Republicans embraced Trump’s immigration scare tactics and paid a high political price
In the final weeks of the 2018 campaign, Donald Trump once again went all in on an electoral strategy of stoking fear about immigrants, this time via the so-called caravan.
But this strategy wasn’t just Trump, it wasn’t just about the caravan, and it wasn’t just a last-minute pitch. It was the culmination of a months-long, coordinated embrace of scare tactics by the entire Republican Party. According to our TV ad monitoring service, GOP candidates, party organizations and outside groups ran more than 280,000 immigration spots that threw the kitchen sink at Democratic candidates — ads on MS-13 gangs, open borders, “sanctuary” cities and, of course, the caravan. That is nearly five times as many ads on immigration as they ran in 2014.
The result? Independent experts all agree this was a Democratic wave and a rejection of the president’s politics. Democrats will end up winning the House popular vote by more than 9 million votes — more than any party in a midterm since 1974, including the Republican wave years of 2010 and 1994. In the end, Democratic candidates got a record-breaking 96 percent of Trump’s total popular vote in 2016.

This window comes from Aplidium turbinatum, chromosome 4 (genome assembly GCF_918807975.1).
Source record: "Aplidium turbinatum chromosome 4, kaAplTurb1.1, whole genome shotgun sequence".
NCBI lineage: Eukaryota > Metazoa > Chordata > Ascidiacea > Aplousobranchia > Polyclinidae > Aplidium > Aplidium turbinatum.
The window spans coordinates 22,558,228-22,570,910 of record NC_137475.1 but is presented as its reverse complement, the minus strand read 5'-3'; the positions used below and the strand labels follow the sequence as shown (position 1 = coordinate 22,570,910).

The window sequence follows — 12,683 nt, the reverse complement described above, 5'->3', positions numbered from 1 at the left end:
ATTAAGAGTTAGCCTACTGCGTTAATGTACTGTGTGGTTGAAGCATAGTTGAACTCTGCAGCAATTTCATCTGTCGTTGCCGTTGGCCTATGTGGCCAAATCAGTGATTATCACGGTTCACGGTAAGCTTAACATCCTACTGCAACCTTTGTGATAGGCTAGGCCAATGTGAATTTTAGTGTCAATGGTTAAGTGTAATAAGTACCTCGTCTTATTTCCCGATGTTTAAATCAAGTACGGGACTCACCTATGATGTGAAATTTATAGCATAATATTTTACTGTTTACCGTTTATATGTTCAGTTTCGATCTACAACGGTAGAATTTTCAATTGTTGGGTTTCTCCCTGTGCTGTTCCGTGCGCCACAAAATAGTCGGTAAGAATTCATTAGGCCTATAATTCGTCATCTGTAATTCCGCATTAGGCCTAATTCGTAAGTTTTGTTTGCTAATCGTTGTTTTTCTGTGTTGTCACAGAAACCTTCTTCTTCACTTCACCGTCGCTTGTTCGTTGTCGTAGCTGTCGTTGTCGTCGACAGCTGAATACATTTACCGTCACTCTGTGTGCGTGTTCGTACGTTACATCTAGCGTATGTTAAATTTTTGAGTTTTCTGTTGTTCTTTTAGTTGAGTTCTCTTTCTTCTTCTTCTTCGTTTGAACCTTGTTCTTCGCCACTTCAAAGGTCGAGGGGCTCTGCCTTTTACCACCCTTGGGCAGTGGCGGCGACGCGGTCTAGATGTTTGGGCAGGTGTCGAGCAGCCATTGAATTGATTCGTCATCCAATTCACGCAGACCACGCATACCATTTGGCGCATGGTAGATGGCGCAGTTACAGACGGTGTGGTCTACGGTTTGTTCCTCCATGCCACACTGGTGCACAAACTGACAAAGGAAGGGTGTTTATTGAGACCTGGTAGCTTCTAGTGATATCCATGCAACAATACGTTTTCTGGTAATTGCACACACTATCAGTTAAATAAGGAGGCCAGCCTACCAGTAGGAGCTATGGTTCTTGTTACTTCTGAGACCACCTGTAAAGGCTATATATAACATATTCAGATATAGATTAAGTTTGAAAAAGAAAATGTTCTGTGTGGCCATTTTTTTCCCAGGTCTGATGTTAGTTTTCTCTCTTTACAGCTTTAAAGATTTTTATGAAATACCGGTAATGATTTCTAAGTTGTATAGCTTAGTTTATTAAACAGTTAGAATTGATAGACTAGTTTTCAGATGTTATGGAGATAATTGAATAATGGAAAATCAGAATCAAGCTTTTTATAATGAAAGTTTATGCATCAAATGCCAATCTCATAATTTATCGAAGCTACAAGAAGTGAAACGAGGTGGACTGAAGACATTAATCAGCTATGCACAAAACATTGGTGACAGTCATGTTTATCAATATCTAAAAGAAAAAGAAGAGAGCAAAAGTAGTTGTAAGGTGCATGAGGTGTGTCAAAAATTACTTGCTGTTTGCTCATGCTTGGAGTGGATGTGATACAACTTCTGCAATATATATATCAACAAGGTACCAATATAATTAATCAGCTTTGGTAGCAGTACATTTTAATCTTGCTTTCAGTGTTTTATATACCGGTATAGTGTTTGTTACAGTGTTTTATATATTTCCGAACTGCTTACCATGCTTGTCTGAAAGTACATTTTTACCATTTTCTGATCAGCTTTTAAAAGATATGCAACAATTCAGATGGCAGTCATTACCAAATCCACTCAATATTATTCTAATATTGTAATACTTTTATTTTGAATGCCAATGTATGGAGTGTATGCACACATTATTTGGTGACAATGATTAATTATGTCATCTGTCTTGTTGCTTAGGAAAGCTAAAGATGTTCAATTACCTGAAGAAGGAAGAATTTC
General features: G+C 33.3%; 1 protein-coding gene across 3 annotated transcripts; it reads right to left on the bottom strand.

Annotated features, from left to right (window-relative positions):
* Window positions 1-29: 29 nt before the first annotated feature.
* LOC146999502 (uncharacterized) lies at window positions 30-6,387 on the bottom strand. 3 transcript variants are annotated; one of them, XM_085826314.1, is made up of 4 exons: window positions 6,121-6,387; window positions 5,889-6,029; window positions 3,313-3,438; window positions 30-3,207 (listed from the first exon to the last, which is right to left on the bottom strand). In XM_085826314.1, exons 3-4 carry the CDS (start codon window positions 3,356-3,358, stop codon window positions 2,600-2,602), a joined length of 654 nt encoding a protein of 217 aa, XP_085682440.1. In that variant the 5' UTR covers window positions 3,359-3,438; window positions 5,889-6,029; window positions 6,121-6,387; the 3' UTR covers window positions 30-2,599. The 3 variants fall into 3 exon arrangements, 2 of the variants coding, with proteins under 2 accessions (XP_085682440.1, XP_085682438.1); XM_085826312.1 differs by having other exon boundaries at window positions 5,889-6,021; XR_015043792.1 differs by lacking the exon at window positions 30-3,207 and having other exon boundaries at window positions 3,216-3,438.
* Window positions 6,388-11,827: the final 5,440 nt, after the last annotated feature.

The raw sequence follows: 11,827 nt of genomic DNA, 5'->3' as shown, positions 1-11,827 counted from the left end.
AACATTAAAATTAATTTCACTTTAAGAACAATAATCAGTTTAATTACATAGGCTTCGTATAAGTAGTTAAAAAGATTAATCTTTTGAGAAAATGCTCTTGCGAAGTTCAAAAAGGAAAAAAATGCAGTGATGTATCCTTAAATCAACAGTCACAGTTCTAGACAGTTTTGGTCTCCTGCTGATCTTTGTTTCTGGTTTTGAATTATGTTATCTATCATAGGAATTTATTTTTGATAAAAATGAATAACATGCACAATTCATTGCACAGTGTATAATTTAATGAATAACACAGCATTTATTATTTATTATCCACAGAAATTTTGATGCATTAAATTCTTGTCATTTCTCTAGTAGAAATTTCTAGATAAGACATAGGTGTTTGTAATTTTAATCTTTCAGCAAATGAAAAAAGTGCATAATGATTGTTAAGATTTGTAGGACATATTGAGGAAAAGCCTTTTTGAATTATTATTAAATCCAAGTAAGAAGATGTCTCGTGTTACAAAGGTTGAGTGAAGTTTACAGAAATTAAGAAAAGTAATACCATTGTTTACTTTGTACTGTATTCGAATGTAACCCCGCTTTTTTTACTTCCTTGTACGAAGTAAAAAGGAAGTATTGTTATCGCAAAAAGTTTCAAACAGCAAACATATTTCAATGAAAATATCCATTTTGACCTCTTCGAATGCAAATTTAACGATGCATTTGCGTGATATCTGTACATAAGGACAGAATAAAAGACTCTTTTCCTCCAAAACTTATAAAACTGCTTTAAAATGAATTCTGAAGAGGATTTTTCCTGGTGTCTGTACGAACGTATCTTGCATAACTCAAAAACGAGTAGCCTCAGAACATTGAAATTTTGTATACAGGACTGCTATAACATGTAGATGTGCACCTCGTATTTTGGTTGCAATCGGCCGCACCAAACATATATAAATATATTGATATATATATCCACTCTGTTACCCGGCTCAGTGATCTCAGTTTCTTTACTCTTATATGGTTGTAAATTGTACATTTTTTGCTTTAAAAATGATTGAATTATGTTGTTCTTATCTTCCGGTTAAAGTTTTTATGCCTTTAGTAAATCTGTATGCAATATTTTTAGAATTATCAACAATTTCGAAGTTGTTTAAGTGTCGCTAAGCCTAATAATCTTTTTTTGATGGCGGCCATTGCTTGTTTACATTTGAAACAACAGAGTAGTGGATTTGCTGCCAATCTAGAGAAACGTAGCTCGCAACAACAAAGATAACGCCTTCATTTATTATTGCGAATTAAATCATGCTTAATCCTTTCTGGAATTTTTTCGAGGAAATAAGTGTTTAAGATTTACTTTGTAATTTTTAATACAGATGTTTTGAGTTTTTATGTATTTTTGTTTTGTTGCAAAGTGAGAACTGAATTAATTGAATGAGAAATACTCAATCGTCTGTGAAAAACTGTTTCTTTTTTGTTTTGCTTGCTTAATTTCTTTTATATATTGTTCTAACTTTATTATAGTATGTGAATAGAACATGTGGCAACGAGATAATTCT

Trump immigration policies were losers
The wreckage of the Republican embrace of Trumpism is everywhere. Anti-immigrant Trump acolytes like Lou Barletta in Pennsylvania and Corey Stewart in Virginia got walloped in Senate races, while Kris Kobach lost his Kansas gubernatorial bid in a state that Trump carried by 20 points in 2016. In the Barletta race, every singlePennsylvania county moved toward Democrats, including Obama-Trump counties.
In the House, Democrats flipped 40 Republican seats, including 21 districts Trump carried in 2016, many of which featured numerous immigration ads by mainstream Republican groups such as the National Republican Congressional Committee (the Republican House campaign arm) and the Congressional Leadership Fund (the Republican House Leadership super PAC).
By Tyler Moran and Nick Gourevitch for USA TODAY
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